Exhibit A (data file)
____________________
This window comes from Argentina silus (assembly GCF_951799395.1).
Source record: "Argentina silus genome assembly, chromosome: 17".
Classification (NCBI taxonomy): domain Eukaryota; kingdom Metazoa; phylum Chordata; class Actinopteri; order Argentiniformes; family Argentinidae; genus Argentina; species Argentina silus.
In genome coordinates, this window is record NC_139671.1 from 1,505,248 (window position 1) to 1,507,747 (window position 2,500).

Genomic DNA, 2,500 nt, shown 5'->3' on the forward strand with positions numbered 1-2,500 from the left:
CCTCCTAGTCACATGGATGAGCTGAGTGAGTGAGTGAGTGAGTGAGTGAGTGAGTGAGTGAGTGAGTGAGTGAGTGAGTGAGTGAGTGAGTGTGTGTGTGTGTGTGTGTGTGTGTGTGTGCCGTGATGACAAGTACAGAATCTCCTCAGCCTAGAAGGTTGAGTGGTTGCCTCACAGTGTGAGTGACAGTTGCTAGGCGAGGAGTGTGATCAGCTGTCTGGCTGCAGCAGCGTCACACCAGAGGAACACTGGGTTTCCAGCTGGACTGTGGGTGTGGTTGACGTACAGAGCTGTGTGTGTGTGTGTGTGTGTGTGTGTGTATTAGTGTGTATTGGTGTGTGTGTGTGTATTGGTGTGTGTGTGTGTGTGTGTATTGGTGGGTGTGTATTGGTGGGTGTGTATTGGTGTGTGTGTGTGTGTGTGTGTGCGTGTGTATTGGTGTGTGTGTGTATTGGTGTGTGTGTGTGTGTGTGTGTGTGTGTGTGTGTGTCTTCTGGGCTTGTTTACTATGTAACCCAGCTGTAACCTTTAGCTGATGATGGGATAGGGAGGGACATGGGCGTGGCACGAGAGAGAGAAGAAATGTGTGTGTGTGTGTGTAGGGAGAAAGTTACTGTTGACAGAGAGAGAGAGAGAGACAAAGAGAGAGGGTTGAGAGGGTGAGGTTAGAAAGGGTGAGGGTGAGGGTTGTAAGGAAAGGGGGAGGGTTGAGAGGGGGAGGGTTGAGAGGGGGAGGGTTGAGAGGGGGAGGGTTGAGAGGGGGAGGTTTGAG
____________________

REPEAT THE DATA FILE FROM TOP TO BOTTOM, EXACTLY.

This window comes from Argentina silus (assembly GCF_951799395.1).
Source record: "Argentina silus genome assembly, chromosome: 17".
Classification (NCBI taxonomy): domain Eukaryota; kingdom Metazoa; phylum Chordata; class Actinopteri; order Argentiniformes; family Argentinidae; genus Argentina; species Argentina silus.
In genome coordinates, this window is record NC_139671.1 from 1,505,248 (window position 1) to 1,507,747 (window position 2,500).

Genomic DNA, 2,500 nt, shown 5'->3' on the forward strand with positions numbered 1-2,500 from the left:
CCTCCTAGTCACATGGATGAGCTGAGTGAGTGAGTGAGTGAGTGAGTGAGTGAGTGAGTGAGTGAGTGAGTGAGTGAGTGAGTGAGTGAGTGTGTGTGTGTGTGTGTGTGTGTGTGTGTGCCGTGATGACAAGTACAGAATCTCCTCAGCCTAGAAGGTTGAGTGGTTGCCTCACAGTGTGAGTGACAGTTGCTAGGCGAGGAGTGTGATCAGCTGTCTGGCTGCAGCAGCGTCACACCAGAGGAACACTGGGTTTCCAGCTGGACTGTGGGTGTGGTTGACGTACAGAGCTGTGTGTGTGTGTGTGTGTGTGTGTGTGTATTAGTGTGTATTGGTGTGTGTGTGTGTATTGGTGTGTGTGTGTGTGTGTGTATTGGTGGGTGTGTATTGGTGGGTGTGTATTGGTGTGTGTGTGTGTGTGTGTGTGCGTGTGTATTGGTGTGTGTGTGTATTGGTGTGTGTGTGTGTGTGTGTGTGTGTGTGTGTGTGTCTTCTGGGCTTGTTTACTATGTAACCCAGCTGTAACCTTTAGCTGATGATGGGATAGGGAGGGACATGGGCGTGGCACGAGAGAGAGAAGAAATGTGTGTGTGTGTGTGTAGGGAGAAAGTTACTGTTGACAGAGAGAGAGAGAGAGACAAAGAGAGAGGGTTGAGAGGGTGAGGTTAGAAAGGGTGAGGGTGAGGGTTGTAAGGAAAGGGGGAGGGTTGAGAGGGGGAGGGTTGAGAGGGGGAGGGTTGAGAGGGGGAGGGTTGAGAGGGGGAGGTTTGAG